This is part two of a post, where the previous one focused on how to sand wooden floorboards. Now we need to finish them off. This is how to stain and varnish wooden floorboards.
What finishing options exist for flooring?
Before we jump into the step-by-step guide, it’s important to understand that there are a few options available when you’ve sanded the floorboards even when you’ve picked your colour.
Use coloured varnish
This is the quickest way to finish the job and works well on areas with high levels of footfall (like the living room, kitchen or hall) but the big drawback is that if/when the varnish chips, it leaves the original colour exposed and makes the damage more obvious. Varnish typically comes in gloss or satin finish, where satin looks a bit more contemporary because it isn’t as shiny.
Use wood stain, then clear varnish
This is good in areas which have high levels of footfall as well but protects the colour underneath and chips and scratches aren’t as obvious. You can also put more layers of varnish to harden the area without darkening the colour. This is what I’m going to use.
Use coloured (or plain) oil
This is the best looking option in my opinion. The oil really brings out the colour and texture of the wood and the finish is very natural. It is the least hard wearing unfortunately and will show wear and tear relatively quickly. This would look great in rooms not used as often, like bedrooms or studies, or on wood that isn’t a floor.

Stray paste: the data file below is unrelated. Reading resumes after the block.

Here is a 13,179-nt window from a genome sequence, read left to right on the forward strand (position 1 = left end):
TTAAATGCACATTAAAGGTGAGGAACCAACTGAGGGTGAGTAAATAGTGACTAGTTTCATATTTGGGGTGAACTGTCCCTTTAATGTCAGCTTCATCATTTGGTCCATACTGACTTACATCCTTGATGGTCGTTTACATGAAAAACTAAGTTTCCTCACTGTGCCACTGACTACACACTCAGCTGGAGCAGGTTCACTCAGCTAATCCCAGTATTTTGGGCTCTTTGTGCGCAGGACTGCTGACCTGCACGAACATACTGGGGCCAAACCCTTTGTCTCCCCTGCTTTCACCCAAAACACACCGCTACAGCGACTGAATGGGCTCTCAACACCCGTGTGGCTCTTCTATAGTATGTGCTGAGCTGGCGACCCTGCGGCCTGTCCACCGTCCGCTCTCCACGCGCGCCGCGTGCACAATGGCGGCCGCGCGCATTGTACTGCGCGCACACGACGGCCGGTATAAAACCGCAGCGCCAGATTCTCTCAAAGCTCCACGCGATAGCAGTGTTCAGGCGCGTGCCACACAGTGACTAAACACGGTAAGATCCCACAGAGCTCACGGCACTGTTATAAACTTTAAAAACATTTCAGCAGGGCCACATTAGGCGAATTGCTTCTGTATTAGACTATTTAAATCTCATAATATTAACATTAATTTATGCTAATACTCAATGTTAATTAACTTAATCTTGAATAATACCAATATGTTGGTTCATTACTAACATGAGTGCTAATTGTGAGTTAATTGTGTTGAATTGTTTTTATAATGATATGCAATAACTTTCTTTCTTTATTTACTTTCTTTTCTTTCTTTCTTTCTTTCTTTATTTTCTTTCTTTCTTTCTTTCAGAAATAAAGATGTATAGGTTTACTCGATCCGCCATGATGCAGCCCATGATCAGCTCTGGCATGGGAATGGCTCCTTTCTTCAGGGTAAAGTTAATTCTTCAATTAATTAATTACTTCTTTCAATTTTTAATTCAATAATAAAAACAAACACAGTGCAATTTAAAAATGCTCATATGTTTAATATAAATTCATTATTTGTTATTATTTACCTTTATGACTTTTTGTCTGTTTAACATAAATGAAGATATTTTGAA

Instead of varnish, you can also use very heavy duty finishes like lacquer which is made of shellac, but that’s beyond what I needed.
Stain the wooden floorboards to the colour that you want
You will need the following equipment:
- Wood stain – I used Rustins Wood Dye light oak, but there is a wide range of colours available. A good tip is if you have offcuts of the wood you want to stain, bring it to a shop like Stillorgan Decor who will stain the samples you have if you ask them nicely enough!
- Knee pads
- Gloves – I used latex gloves and they were terrible. Wear proper gloves that won’t tear when you’re scrubbing.
Firstly, open all the windows – your house is about to stink. The method is incredibly simple but very time-consuming.
Pour a small amount of stain onto the rag.
Rub the stain onto the surface of the wood, making sure you go with the grain. Avoid blotches – make this as consistent as possible.
Start in a corner or somewhere that you know you will cover with furniture so you can test the colour. Be aware that it will slightly lighten when it dries.
Finally, don’t paint yourself into a corner! Work backwards towards your exit – leave a pathway like the photo above and finish it last.
Simple as that. It took me about 4 hours to do one coat on about 25sq meters, so plan a bit of time for this one.
Varnish the wooden floorboards
Once you have the colour you want, it’s time to protect the floor.
- Varnish – I used Dulux Diamond Glaze Satin finish with no colour in it
- Mohair roller head (different to the normal kind you’d pick up in a DIY store)